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Local experts urging drivers and residents to keep eye out for reptiles and amphibians

Barrie Examiner,
Ian McInroy,
April 28 2016

Be careful where you walk, there may be creatures underfoot slithering and hopping into spring.

With the arrival (hopefully) of warmer weather, the secretive world of reptiles and amphibians is poised to come to life.

During a leisurely shoreline stroll – or lining up a shot at an area golf course – you may spot a green frog or a yellow-chinned Blanding’s turtle. If you turn over a log, you may find a milksnake or a red-spotted newt.

“There are number of common reptiles and amphibians that might be observed around Simcoe County in the early to late spring,” said Mike Francis, area co-ordinator the Orillia Ontario Reptile and Amphibian Atlas, who is also a conservation biologist with the Nature Conservancy of Canada.

The atlas is a citizen-science program that tracks trends of the creatures across the province with an aim to increase knowledge about reptiles, amphibians and, perhaps just as importantly, engage the help of non-scientists.

“Getting involved in citizen science is extremely important for a number of reasons,” Francis said. “For biologists, resources are often extremely limited, but we want to discover more about the life cycles and distributions of Ontario’s species. When citizens submit wildlife sightings through forums like the atlas, they’re providing significant data that contributes to wildlife conservation.”

Francis said hikers, and homeowners, can come across a number of species this time of year.

Those can include the eastern garter snake, found in a wide range of habitats from forests to backyards, with its distinctive pattern of stripes running down the length of an otherwise dark body.

The spring peeper and western chorus frogs are common local species that you will likely hear but may never see.

“These frogs, like all others, are impacted by development, which contributes to the loss of critical wetland breeding areas,” he said.

And elusive salamanders and newts can prove difficult to observe, unless you’re actively searching, Francis said. Both are quite common around Simcoe County and enjoy the comfort and cover of logs and forest dead fall, although the eastern newt also relies on wetlands for reproduction.

Blanding’s turtles have a rather “adorable feature” where their mouths appear to be smiling, Francis said.

“This, combined with their tendency to hold their heads up while basking, gives some a quite proud and happy appearance. They have keen senses and are typically quite weary of people, so it’s unlikely that you will observe this species in a pond, as you might with a painted turtle,” he added.

Milk snakes, one of Ontario’s most beautiful snakes, have a blotchy pattern that can be a brilliant red, as well as a distinctive ‘V’ marking on the head. They are most often found under rocks and logs, as they don’t seem to venture beyond cover as much as other local snakes species.

So, what to do if you come across one or more of these creatures?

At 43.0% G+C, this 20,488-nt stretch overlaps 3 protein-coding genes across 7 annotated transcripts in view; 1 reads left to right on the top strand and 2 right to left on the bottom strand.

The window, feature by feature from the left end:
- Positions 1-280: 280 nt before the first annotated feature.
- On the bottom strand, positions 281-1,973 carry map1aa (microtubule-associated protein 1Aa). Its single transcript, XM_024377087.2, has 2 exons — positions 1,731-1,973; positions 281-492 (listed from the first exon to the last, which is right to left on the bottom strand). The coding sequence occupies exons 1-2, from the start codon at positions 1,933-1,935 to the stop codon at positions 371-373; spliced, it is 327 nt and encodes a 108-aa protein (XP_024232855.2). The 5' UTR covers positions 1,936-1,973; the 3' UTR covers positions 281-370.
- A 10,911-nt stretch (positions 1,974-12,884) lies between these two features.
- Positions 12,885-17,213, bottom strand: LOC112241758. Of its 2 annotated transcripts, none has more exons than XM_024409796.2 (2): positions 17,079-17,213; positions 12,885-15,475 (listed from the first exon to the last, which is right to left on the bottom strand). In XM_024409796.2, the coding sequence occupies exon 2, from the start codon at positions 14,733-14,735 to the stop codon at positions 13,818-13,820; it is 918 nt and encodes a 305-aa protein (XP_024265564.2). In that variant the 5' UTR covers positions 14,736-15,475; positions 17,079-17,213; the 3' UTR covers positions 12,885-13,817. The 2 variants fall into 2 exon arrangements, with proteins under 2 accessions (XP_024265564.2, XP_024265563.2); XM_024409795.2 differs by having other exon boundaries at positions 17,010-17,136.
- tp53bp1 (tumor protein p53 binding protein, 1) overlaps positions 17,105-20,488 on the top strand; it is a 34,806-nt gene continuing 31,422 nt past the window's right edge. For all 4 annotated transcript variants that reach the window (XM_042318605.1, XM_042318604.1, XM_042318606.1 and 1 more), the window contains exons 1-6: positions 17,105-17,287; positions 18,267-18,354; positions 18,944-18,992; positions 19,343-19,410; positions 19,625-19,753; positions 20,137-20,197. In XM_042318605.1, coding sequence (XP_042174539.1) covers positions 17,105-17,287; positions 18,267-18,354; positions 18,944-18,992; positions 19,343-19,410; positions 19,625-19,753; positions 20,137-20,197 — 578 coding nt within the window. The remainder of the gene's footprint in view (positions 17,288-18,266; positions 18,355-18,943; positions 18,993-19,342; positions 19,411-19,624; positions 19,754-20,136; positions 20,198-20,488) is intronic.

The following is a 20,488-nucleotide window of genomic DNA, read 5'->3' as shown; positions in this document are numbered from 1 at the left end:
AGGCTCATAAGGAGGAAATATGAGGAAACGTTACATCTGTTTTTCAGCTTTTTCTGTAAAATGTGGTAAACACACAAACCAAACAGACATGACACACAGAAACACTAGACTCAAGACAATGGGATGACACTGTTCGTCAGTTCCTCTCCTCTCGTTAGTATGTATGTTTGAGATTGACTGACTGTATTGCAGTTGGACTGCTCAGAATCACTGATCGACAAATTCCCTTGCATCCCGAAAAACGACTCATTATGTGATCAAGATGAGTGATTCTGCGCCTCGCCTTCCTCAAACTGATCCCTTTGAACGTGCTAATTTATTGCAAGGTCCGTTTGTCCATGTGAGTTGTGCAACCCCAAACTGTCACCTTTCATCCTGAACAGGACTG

“Never attempt to pick up or handle these animals in their natural environment for a variety of reasons, but primarily because of the potential for stress to the animal and because you likely have various contaminants on your hands,” Francis said. “Road rescue can be considered an exception, as failure to assist a snake or turtle across the road could result in it being hit by the next car to come along.

“But if you must conduct a road rescue, it’s critically important to make sure you safely pull off the road first. When you’re sure it’s safe to step onto the road, you can approach the animal and attempt to coax it aside, always in the direction is was already heading,” Francis said. “If some gentle encouragement doesn’t work, you could consider picking up the snake or turtle and moving it to the side. Always know what you’re dealing with.”

Massasauga rattlesnakes can be found in some of the northern areas of Simcoe County and these should not be picked up. Likewise, snapping turtles can be stubborn and might attempt to strike if threatened.

“Personally, I keep a small snow shovel in my car most of the time to scoop these guys and help them on their way,” he added.

When citizens submit wildlife sightings through forums like the atlas, they’re providing significant data that contributes to wildlife conservation, Francis said.

“It’s also a chance to learn something new, something you might not have known you were interested in,” he said. “Exploring the species and wild spaces in your neighbourhood can be really exciting and addictive.”

In addition to habitat loss, persecution still remains a huge threat to reptiles, particularly snakes, he added.

“People are afraid of snakes for a number of reasons, but mainly because they think they are dangerous, which is a huge misconception,” Francis said. “Snakes are generally harmless, and there is only one venomous species in Ontario, the Massasauga rattlesnake. Although they can be found around the Georgian Bay area, Massasaugas are extremely uncommon and listed as threatened and endangered in different areas of the province.”

If you’re in Massasauga territory, northern Simcoe County, just be aware, stick to trails and watch where you step.

“Killing a snake is never justifiable. They have as much right to exist on the landscape as we do,” Francis said.

To learn more about reptiles and amphibians, and how you can report sightings, visit www.ontarionature.org/protect/species/herpetofaunal_atlas.php.

– with files from Nature Conservancy of Canada